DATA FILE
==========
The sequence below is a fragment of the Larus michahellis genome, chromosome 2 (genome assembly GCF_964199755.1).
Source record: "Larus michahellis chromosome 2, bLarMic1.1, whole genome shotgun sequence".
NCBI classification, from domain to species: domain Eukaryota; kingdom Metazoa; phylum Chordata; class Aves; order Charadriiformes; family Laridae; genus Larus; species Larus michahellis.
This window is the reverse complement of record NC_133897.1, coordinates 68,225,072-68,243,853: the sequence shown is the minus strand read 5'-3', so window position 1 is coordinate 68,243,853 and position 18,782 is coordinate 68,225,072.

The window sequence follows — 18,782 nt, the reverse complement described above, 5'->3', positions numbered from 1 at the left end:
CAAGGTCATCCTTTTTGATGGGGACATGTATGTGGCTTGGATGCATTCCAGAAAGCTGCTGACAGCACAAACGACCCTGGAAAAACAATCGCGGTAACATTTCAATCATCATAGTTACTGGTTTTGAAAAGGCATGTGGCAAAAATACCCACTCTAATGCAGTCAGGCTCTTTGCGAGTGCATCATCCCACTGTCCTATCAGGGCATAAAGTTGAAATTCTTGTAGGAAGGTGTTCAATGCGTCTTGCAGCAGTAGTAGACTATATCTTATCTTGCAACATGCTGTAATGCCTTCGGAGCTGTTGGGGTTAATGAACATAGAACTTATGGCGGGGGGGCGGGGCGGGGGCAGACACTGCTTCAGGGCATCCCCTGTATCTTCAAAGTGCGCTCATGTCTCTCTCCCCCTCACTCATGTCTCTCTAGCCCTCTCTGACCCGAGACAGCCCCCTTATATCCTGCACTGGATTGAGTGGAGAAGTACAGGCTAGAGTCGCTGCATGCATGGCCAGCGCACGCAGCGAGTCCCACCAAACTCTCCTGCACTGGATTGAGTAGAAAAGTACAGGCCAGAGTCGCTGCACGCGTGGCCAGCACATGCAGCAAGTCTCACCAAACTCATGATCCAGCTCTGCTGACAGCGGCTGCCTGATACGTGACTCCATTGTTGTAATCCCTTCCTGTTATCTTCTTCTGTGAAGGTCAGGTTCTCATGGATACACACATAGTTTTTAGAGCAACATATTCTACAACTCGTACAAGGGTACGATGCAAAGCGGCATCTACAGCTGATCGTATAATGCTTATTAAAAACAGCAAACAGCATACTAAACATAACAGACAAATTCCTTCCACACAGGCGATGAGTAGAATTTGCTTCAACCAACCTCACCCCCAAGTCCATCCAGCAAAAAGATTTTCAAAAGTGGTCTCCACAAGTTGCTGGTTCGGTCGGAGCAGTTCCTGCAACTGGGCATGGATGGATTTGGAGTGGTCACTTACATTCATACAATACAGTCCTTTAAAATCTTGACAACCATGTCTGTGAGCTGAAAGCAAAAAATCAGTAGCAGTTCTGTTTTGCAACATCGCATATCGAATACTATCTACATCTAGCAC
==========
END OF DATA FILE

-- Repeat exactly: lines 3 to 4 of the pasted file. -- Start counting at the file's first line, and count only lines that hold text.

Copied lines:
NCBI classification, from domain to species: domain Eukaryota; kingdom Metazoa; phylum Chordata; class Aves; order Charadriiformes; family Laridae; genus Larus; species Larus michahellis.
This window is the reverse complement of record NC_133897.1, coordinates 68,225,072-68,243,853: the sequence shown is the minus strand read 5'-3', so window position 1 is coordinate 68,243,853 and position 18,782 is coordinate 68,225,072.